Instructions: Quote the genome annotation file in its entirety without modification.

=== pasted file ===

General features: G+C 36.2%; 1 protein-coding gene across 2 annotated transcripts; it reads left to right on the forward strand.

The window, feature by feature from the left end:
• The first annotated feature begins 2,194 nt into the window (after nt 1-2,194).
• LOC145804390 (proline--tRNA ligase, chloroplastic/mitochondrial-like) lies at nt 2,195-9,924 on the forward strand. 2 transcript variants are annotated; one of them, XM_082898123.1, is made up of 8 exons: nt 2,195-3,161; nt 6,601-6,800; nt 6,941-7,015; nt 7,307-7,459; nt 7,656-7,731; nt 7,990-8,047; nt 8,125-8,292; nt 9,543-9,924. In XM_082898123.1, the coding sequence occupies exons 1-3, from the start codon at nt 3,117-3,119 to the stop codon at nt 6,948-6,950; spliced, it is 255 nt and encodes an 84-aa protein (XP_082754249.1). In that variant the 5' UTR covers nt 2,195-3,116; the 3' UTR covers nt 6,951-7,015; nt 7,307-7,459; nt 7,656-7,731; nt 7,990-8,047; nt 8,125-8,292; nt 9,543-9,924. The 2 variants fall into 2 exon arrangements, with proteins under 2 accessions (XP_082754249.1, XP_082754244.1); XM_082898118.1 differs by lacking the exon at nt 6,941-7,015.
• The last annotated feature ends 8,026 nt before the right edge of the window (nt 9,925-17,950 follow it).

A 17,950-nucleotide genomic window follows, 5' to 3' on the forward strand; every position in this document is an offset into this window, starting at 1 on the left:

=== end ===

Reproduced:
General features: G+C 36.2%; 1 protein-coding gene across 2 annotated transcripts; it reads left to right on the forward strand.

The window, feature by feature from the left end:
• The first annotated feature begins 2,194 nt into the window (after nt 1-2,194).
• LOC145804390 (proline--tRNA ligase, chloroplastic/mitochondrial-like) lies at nt 2,195-9,924 on the forward strand. 2 transcript variants are annotated; one of them, XM_082898123.1, is made up of 8 exons: nt 2,195-3,161; nt 6,601-6,800; nt 6,941-7,015; nt 7,307-7,459; nt 7,656-7,731; nt 7,990-8,047; nt 8,125-8,292; nt 9,543-9,924. In XM_082898123.1, the coding sequence occupies exons 1-3, from the start codon at nt 3,117-3,119 to the stop codon at nt 6,948-6,950; spliced, it is 255 nt and encodes an 84-aa protein (XP_082754249.1). In that variant the 5' UTR covers nt 2,195-3,116; the 3' UTR covers nt 6,951-7,015; nt 7,307-7,459; nt 7,656-7,731; nt 7,990-8,047; nt 8,125-8,292; nt 9,543-9,924. The 2 variants fall into 2 exon arrangements, with proteins under 2 accessions (XP_082754249.1, XP_082754244.1); XM_082898118.1 differs by lacking the exon at nt 6,941-7,015.
• The last annotated feature ends 8,026 nt before the right edge of the window (nt 9,925-17,950 follow it).

A 17,950-nucleotide genomic window follows, 5' to 3' on the forward strand; every position in this document is an offset into this window, starting at 1 on the left: